The Most Significant Thing About Me Is…

I am thinking about it.  Are you?  The most significant thing about me is…

I am thinking about this on the fly.  Let me get some thoughts started.

I had been busy writing on dollar bills and pondering aloof relationships.  I presumed such trivial efforts would set my thoughts free.  Alas, I was wrong.

So I sought sleep.  I have a preference for sleep, but sleep seems to be on par with relationships tonight.  Aloof.

Then I realized that all of these seemingly different questions could be related.  Fumbling with wasted time, missing persons, sleep and dreams…I was looking for an escape.

Sleep often has been my escape.  Dreams my escape.  However I think these escapes serve better as tools.  Dreams don’t free us from reality, they reconfigure it for us.  These reconfigurations point out patterns.

In dreams, as I have mentioned in an earlier post, being disconnected can be more real and tangible, almost in a comforting way, than the questions we live when awake.  Dreams are valuable counterpoints, a kind of therapy.  Therefore I have to believe that in the back of the dreaming mind is a dim awareness that it is all just a dream.  That reassures me somehow.  After all dreams are about working out patterns of physical experience, right?  Without the material that living the waking world gives us, we would have no dreams.

So sometimes I think the most significant thing about me is my ability (or liability) to believe in dreams.  I make the leap.  I conclude that dreams and non-dreams are necessarily interconnected and in hazy way, equally real and true.

Things can get better.  Things can get worse.  Whatever the situation, it will change.  What we take for granted — or fear — today will all be different one day. It is the same whether we dream or not, but a skilled dreamer understands how to steer the course of uncanny wanderings and wake up with either gratitude or relief.

The catch is learning to live in dreams as much as learning to live with them.  Accomplishing that is accomplishing a lot.

Let me give you Exhibit A:  The Man in the Grey Flannel Suit.

Upon reflecting on my state of affairs, I thought I would turn to a movie that sometimes feels like a parody, but never fails to inspire me nonetheless, even if I am naive.  So I watched The Man in the Grey Flannel Suit (1956).  (Once upon a time I did start reading Sloan Wilson‘s novel, but I got sidetracked, misplaced the book, and never resumed reading, so my assessment of the story is all about the film, not the book.)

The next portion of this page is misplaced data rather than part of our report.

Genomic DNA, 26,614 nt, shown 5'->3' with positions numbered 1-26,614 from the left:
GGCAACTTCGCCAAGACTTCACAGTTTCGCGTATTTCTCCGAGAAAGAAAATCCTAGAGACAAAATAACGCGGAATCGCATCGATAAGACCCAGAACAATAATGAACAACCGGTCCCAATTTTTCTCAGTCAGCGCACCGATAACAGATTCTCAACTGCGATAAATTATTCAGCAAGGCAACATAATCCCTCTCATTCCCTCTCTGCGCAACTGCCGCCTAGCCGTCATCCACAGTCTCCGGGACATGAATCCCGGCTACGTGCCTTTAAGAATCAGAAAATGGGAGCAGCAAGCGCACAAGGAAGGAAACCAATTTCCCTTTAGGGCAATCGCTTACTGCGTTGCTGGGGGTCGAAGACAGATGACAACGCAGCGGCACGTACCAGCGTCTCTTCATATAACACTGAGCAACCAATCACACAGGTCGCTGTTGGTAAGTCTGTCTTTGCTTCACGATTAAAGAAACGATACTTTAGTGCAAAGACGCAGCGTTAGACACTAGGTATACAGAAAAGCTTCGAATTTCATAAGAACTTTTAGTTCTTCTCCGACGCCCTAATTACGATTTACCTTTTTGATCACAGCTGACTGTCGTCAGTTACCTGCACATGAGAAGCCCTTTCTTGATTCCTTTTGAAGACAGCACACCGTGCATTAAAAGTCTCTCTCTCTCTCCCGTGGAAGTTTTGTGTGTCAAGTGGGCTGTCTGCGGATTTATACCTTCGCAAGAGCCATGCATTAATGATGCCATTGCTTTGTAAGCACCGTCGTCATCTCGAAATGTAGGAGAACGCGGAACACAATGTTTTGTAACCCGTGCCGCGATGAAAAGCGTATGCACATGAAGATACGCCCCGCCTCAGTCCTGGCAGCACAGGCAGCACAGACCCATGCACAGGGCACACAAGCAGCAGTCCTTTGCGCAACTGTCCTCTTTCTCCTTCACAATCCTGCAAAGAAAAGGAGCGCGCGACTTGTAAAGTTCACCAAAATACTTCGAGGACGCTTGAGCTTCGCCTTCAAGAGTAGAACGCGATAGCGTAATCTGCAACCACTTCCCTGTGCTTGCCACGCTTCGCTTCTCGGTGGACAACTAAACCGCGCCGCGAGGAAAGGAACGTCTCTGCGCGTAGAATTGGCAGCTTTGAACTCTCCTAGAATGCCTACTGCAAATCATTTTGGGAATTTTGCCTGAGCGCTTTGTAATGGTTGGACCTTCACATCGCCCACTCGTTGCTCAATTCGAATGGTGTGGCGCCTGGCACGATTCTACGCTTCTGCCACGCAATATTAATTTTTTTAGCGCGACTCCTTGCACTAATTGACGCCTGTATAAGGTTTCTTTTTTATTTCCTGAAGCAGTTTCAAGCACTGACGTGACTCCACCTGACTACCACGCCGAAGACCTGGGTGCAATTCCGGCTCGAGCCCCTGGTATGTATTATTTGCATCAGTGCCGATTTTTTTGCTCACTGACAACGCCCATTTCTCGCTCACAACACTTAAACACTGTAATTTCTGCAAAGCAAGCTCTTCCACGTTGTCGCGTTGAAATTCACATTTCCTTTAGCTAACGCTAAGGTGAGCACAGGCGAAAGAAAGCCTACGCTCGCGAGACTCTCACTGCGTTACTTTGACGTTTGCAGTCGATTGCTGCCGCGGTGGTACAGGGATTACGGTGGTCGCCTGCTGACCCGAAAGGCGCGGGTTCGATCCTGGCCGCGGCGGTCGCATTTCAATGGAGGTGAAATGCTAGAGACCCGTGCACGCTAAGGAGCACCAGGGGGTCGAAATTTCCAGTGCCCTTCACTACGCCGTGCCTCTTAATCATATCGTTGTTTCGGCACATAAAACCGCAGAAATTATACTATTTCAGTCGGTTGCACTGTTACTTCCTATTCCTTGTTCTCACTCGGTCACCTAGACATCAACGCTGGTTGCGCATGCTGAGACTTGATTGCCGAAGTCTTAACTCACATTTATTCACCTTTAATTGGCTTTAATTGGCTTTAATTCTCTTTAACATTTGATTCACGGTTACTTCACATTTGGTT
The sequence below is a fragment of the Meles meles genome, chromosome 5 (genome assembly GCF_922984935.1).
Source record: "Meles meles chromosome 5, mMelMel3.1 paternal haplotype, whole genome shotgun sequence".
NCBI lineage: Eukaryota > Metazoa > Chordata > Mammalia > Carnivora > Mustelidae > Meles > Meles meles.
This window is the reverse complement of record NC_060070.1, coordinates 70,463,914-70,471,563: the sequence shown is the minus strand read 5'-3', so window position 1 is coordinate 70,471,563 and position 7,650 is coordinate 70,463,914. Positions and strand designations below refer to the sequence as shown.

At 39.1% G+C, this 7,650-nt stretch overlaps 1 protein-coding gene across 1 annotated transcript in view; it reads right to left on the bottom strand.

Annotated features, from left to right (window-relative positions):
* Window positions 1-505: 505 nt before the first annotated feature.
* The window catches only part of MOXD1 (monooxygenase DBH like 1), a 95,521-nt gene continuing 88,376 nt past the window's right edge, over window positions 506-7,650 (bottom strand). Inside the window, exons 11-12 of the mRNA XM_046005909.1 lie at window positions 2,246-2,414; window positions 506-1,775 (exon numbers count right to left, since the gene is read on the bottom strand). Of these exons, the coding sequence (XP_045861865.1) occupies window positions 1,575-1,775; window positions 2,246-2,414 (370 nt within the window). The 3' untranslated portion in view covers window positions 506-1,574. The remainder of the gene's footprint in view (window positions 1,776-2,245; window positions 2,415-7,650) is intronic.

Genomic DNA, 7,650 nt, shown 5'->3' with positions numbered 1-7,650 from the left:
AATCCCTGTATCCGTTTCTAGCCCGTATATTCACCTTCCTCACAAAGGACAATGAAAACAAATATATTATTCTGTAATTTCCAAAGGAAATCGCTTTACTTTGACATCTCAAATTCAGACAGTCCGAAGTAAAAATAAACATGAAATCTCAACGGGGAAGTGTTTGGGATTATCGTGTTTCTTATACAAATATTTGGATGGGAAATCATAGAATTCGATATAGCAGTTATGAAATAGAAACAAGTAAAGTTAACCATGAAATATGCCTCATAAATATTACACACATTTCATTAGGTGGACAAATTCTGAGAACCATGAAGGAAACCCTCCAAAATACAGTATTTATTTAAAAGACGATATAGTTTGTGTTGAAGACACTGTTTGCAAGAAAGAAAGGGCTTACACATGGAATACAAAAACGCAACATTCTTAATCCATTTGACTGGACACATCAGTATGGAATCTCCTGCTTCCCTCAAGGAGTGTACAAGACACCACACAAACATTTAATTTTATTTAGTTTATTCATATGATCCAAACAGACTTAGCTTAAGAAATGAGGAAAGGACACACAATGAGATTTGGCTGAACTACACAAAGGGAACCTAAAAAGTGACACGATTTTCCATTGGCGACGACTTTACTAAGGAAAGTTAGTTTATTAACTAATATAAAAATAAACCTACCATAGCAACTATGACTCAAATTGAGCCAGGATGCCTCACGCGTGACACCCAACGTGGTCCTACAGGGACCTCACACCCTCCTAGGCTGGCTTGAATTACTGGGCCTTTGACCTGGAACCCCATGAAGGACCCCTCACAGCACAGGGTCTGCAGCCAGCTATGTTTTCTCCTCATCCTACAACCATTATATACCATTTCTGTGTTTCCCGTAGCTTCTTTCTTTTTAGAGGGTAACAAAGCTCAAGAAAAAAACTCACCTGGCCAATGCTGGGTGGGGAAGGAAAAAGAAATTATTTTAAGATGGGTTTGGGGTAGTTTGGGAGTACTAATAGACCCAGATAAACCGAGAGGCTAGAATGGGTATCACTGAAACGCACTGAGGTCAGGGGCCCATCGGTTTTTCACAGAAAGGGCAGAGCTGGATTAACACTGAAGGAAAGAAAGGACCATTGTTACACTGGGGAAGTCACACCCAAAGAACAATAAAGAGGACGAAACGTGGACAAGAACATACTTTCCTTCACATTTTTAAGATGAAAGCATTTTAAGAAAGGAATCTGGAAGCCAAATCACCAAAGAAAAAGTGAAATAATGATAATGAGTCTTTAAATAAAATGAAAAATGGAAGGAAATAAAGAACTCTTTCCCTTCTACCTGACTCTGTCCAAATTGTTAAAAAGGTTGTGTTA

The film is very much about dreams, both good and bad, and it is about answering the question “The most significant thing about me is…” within the parameters of many dreams.  All the stock themes of dreams are there:  Identity, morality, responsibility, fate.

Our protragonist, Tom Rath (Gregory Peck) is haunted and harassed by both dreams and memories.  I think the key here is he does not resort to fighting them.  The epitome of stylized psychological cool.  Peck is comfortable in his dreams, good and bad.  They might be challenging, but they motivate him too.

Tom Rath’s more or less well-intending wife, Betsy (Jennifer Jones), pushes him along, sometimes in a belittling mean-spirited way, but for the most part Tom prevails in holding to his own course and values, even as he appears to defer.  This relationship dynamic repeats in nearly every interpersonal interaction he has with people in the story.  Again, Tom appears cool, comfortable in his own skin; but I think it is deeper than this.  He is in control with what dreams have done — as well as what they can do — for him.

And I think that is the accomplishment of the skilled dreamer.  You might be able to escape a dream, but you cannot escape how the turns of fate and stations in life meet and intertwine.  It is just going to happen.  Add competing wills, previous obligations, and life’s memories and the waking world is very much a dream — or at lease dreamlike — and it is one that you cannot escape.

Michael Arnzen's Notebook on the Strange in Everyday Life

Freud was onto this, of course.  He was a sharp guy with a special place for dreams.  In fact, as I plod along here, I think it might be time to pick up a copy of Freud’s Uncanny for a careful re-reading.   (There is an academic thesis in here somewhere.)  Of course we should review one of my favorite films, Wild Strawberries, once again, too.  (Don’t ask questions.  Just do it.)  But I am digressing…let’s get back again.

In short, The Man in the Grey Flannel Suit is about defining yourself in a world of competing interests and perceptions, it is about accepting one’s fate and making something better of it, including taking responsibility for one’s fate and one’s station in life.  It might seem naive or cliché, but it is about the existential truth of the American Dream, and by that I mean “dream” in a very literal sense.

Dreams are never predictable; they lack permanence.  Logic often fails in dreams.  It is easy to see Tom Rath as a figure moving through a dream — the American Dream — and gaining control.  I like that.

Imagine trying to make Tom Rath’s character work today.  I am not sure it could.

We don’t know how to live with dreams — both good dreams and bad, literal and figurative — as we once did.  We prefer to have our world immediate and present…and very much contained within the presumption that all under control.  I don’t know if I like that.  I don’t know if that is a  rich and enduring life.  I think we’re getting weak and shortsighted, too eager to forget and too willing to believe we are best alone.  We no longer have a firm grasp for metaphors and allegories, especially for making them real.

The most significant thing about me is…I don’t know.  I am working on it.  Check back.  Presently, it is indeed the time for sleep.


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